By focusing on events bound to happen but without a fixed date, you can outsmart the competition. Prepare an early response to one of the following examples.

  • Each year has its extreme weather and natural disasters somewhere on the globe. Charity initiatives with a lot of media attention are sure to follow.
  • Scandals in politics or involving celebrities happen each month. Funny responses get a lot of attention.
  • Elections come in many forms and at least once every four years they get an extreme amount on attention.
  • Famous people die. An ode to their work gets media attention. Eulogies are often pre-written, so why shouldn’t you prepare?
  • Movie premieres, electronics introductions, game launches, new albums, and concert tours all require a lot of attention and some of them are bound to get it. Help them with a message that boosts both your popularities and they might even cooperate.

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17 Ways to Jumpstart your Email Opt-in Box

WMT signup boxThere are dozens of things you can do to get more email subscribers. Hosting a webinar, pay-per-click advertising, guest blog posting, and Facebook contests are just a few of them. But the easiest way to grow your list is to improve your opt-in box. If your email list is barely growing, or even slowly shrinking due to list churn, consider these 17 items.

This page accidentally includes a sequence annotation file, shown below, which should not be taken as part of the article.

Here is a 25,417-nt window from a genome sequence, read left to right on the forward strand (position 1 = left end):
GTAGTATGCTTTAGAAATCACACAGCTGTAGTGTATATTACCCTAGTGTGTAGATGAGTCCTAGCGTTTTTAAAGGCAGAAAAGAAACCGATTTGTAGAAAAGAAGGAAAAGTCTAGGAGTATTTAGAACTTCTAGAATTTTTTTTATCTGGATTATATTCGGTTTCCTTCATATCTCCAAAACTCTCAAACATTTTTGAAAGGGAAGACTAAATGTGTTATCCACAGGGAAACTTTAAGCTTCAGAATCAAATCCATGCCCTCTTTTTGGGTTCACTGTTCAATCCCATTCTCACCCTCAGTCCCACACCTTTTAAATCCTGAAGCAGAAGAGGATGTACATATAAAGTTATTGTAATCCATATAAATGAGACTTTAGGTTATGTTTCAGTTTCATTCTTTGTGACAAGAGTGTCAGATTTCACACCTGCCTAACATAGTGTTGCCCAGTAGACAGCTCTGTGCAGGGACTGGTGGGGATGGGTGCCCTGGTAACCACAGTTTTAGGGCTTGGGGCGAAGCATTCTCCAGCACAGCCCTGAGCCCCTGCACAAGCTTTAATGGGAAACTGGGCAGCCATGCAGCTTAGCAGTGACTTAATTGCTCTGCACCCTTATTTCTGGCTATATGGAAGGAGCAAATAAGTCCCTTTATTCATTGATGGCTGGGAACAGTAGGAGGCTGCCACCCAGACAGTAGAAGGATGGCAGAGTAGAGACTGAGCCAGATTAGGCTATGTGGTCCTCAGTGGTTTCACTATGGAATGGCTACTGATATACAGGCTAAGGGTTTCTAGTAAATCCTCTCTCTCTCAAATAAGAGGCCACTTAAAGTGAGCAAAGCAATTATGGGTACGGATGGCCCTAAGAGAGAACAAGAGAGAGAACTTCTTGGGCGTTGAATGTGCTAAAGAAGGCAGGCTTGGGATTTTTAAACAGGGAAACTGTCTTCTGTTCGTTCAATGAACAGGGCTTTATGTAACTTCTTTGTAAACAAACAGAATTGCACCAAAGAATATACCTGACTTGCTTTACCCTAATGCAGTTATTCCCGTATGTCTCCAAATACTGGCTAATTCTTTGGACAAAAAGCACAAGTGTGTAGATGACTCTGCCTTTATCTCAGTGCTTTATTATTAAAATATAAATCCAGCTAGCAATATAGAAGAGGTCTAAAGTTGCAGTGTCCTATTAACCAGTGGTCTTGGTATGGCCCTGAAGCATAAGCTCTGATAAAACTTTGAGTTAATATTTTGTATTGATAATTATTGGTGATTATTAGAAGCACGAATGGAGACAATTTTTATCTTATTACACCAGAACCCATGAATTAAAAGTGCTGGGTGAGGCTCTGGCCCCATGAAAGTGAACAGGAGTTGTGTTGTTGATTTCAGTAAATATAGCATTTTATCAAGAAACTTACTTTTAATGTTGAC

• Have more than one opt-in form on each page of your site.
  • Give people a reason to sign up.
  • Don’t call your newsletter a newsletter. “Weekly updates” usually get far more subscribers than newsletters. Most of us are already subscribed to too many newsletters.
  • Test an e-course instead of a newsletter or a weekly update. Got a low opt-in rate? Try offering a free, emailed e-course and see if people aren’t more willing to sign up for that than for another newsletter. An e-course will also give you an opportunity to educate your prospective customers.
  • Use a pop-up.
  • Ask for as little information as possible in the opt-in box.

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8 Main reasons for having a website

  1. Your customers and potential customers are already searching the Web
    More and more people are using the Internet to research and purchase products and services. If you have no web site, you have no chance to compete.
  2. A website increases your credibility
    Your website has a powerful impact on a potential customer’s confidence in you. A professional design, well-written copy, helpful product information, and good contact info can tremendously increase trust in your company. It lets people know you’re knowledgeable and up-to-date.
  3. Your competitors are probably already on the Web
    Do you want to compete?
  4. Your web site will promote your business 24 hours a day, 7 days a week